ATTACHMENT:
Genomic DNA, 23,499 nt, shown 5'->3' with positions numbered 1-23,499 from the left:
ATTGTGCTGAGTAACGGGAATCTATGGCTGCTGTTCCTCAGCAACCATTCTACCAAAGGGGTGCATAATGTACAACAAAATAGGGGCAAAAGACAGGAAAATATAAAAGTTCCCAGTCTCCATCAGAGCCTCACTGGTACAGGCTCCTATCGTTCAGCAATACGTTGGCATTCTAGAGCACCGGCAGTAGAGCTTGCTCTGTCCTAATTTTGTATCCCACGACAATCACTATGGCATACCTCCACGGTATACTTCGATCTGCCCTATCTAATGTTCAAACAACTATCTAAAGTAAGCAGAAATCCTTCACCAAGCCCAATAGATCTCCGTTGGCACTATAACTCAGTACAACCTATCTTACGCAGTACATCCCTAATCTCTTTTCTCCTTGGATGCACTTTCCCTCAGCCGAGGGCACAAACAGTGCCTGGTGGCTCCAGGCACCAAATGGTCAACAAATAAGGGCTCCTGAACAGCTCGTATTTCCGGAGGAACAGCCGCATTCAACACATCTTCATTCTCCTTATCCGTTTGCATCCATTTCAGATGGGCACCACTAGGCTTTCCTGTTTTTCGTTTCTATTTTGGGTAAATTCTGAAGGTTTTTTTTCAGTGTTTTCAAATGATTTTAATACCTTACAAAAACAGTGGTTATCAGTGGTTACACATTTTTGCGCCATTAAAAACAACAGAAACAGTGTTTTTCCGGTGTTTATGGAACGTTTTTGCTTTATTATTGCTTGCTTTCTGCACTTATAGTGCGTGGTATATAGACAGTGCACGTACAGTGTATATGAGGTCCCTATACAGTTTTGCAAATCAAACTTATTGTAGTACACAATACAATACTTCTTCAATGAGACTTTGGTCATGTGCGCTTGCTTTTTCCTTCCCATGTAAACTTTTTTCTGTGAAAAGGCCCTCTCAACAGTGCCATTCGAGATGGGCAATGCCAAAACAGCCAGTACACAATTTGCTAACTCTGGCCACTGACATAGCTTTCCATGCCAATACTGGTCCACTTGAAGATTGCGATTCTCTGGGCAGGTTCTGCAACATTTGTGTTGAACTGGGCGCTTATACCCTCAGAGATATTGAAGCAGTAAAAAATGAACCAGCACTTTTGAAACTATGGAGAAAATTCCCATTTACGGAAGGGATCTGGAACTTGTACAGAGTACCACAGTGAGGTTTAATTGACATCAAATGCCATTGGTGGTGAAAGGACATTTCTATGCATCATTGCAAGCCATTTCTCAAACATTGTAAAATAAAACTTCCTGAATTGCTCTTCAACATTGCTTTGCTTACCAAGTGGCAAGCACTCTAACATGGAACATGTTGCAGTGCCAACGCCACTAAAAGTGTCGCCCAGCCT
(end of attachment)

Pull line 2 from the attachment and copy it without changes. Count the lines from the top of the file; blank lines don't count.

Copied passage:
ATTGTGCTGAGTAACGGGAATCTATGGCTGCTGTTCCTCAGCAACCATTCTACCAAAGGGGTGCATAATGTACAACAAAATAGGGGCAAAAGACAGGAAAATATAAAAGTTCCCAGTCTCCATCAGAGCCTCACTGGTACAGGCTCCTATCGTTCAGCAATACGTTGGCATTCTAGAGCACCGGCAGTAGAGCTTGCTCTGTCCTAATTTTGTATCCCACGACAATCACTATGGCATACCTCCACGGTATACTTCGATCTGCCCTATCTAATGTTCAAACAACTATCTAAAGTAAGCAGAAATCCTTCACCAAGCCCAATAGATCTCCGTTGGCACTATAACTCAGTACAACCTATCTTACGCAGTACATCCCTAATCTCTTTTCTCCTTGGATGCACTTTCCCTCAGCCGAGGGCACAAACAGTGCCTGGTGGCTCCAGGCACCAAATGGTCAACAAATAAGGGCTCCTGAACAGCTCGTATTTCCGGAGGAACAGCCGCATTCAACACATCTTCATTCTCCTTATCCGTTTGCATCCATTTCAGATGGGCACCACTAGGCTTTCCTGTTTTTCGTTTCTATTTTGGGTAAATTCTGAAGGTTTTTTTTCAGTGTTTTCAAATGATTTTAATACCTTACAAAAACAGTGGTTATCAGTGGTTACACATTTTTGCGCCATTAAAAACAACAGAAACAGTGTTTTTCCGGTGTTTATGGAACGTTTTTGCTTTATTATTGCTTGCTTTCTGCACTTATAGTGCGTGGTATATAGACAGTGCACGTACAGTGTATATGAGGTCCCTATACAGTTTTGCAAATCAAACTTATTGTAGTACACAATACAATACTTCTTCAATGAGACTTTGGTCATGTGCGCTTGCTTTTTCCTTCCCATGTAAACTTTTTTCTGTGAAAAGGCCCTCTCAACAGTGCCATTCGAGATGGGCAATGCCAAAACAGCCAGTACACAATTTGCTAACTCTGGCCACTGACATAGCTTTCCATGCCAATACTGGTCCACTTGAAGATTGCGATTCTCTGGGCAGGTTCTGCAACATTTGTGTTGAACTGGGCGCTTATACCCTCAGAGATATTGAAGCAGTAAAAAATGAACCAGCACTTTTGAAACTATGGAGAAAATTCCCATTTACGGAAGGGATCTGGAACTTGTACAGAGTACCACAGTGAGGTTTAATTGACATCAAATGCCATTGGTGGTGAAAGGACATTTCTATGCATCATTGCAAGCCATTTCTCAAACATTGTAAAATAAAACTTCCTGAATTGCTCTTCAACATTGCTTTGCTTACCAAGTGGCAAGCACTCTAACATGGAACATGTTGCAGTGCCAACGCCACTAAAAGTGTCGCCCAGCCT